To simplify the discussion we have considered here the use of an igniter pulse. This is commercially available at 1 m wavelength. When scaling at shorter wavelengths where a low repetition rate high power seed is not available, the oscillator start-up dynamics must be studied. In principle, using a dynamically controllable taper it will be possible to increase the energy extraction efficiency as the power builds up in the cavity until reaching the steady state, which would have the same characteristics as discussed here.

The results of this paper can be used as the basis of the design of a very high average power source which would enable many novel scientific and industrial applications.

## Vii Acknowledgements

This work was funded by DOE grant No. DE-SC0009914 and DOE SBIR grant No. DE-SC0013749. The authors wish to thank A. Zholents for very useful discussions. One of the authors (A. G.) is funded by a grant from the United States-Israel Binational Science Foundation(BSF), Jerusalem, ISRAEL.

## Appendix A Appendix A

The Huygens-Fresnel propagation method treats each point of radiation as a spherical wave which acquires a phase as it diffracts outward. For one transverse dimension, the spherical wave front, diffracting from a point over a distance through an optical element represented by an ABCD linear transport matrix, acquires a phase relative to an on-axis ray while the amplitude decreases to conserve power. Thus, the point spread function for one transverse dimension is given by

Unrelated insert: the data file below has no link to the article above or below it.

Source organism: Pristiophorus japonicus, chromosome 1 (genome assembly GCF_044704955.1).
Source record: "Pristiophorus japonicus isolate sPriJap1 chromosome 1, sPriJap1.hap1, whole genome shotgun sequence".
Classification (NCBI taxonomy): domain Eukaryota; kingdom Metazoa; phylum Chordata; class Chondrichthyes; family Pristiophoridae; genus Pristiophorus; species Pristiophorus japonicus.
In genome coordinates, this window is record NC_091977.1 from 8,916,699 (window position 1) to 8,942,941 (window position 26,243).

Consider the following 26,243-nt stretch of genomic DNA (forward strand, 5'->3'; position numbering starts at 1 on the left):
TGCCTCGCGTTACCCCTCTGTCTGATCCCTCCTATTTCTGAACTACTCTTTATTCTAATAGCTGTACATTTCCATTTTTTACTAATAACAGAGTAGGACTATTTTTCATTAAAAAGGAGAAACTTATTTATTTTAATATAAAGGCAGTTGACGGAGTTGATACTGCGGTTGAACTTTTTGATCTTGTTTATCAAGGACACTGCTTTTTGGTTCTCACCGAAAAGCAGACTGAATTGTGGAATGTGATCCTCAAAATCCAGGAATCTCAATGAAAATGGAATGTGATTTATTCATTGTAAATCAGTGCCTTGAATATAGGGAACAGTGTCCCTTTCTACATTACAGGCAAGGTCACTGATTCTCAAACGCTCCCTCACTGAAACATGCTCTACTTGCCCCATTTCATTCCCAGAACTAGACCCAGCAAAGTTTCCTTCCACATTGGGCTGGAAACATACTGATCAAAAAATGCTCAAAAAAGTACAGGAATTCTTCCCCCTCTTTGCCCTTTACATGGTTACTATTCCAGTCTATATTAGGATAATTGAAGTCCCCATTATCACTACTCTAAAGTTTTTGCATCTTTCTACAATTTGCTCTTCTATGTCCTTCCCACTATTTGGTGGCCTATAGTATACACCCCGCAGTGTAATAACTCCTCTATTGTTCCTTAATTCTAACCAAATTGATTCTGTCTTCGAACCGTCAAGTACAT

(14) |

Convolution of this point spread function with the initial radiation profile over the transverse grid containing the radiation yields the Huygens integral for one dimension

(15) |

One limitation of this approach is that the calculated radiation must fit on the grid. While the radiation size at the entrance and exit of the undulator may be able to fit on the same size grid, at positions along the transport line such as at lenses where fluence considerations are important to study, the transverse beam size may be significantly larger. To overcome this limitation, we may scale the transverse coordinates at each position by different grid sizes by defining and where and then transform the input and output wavefunctions by ?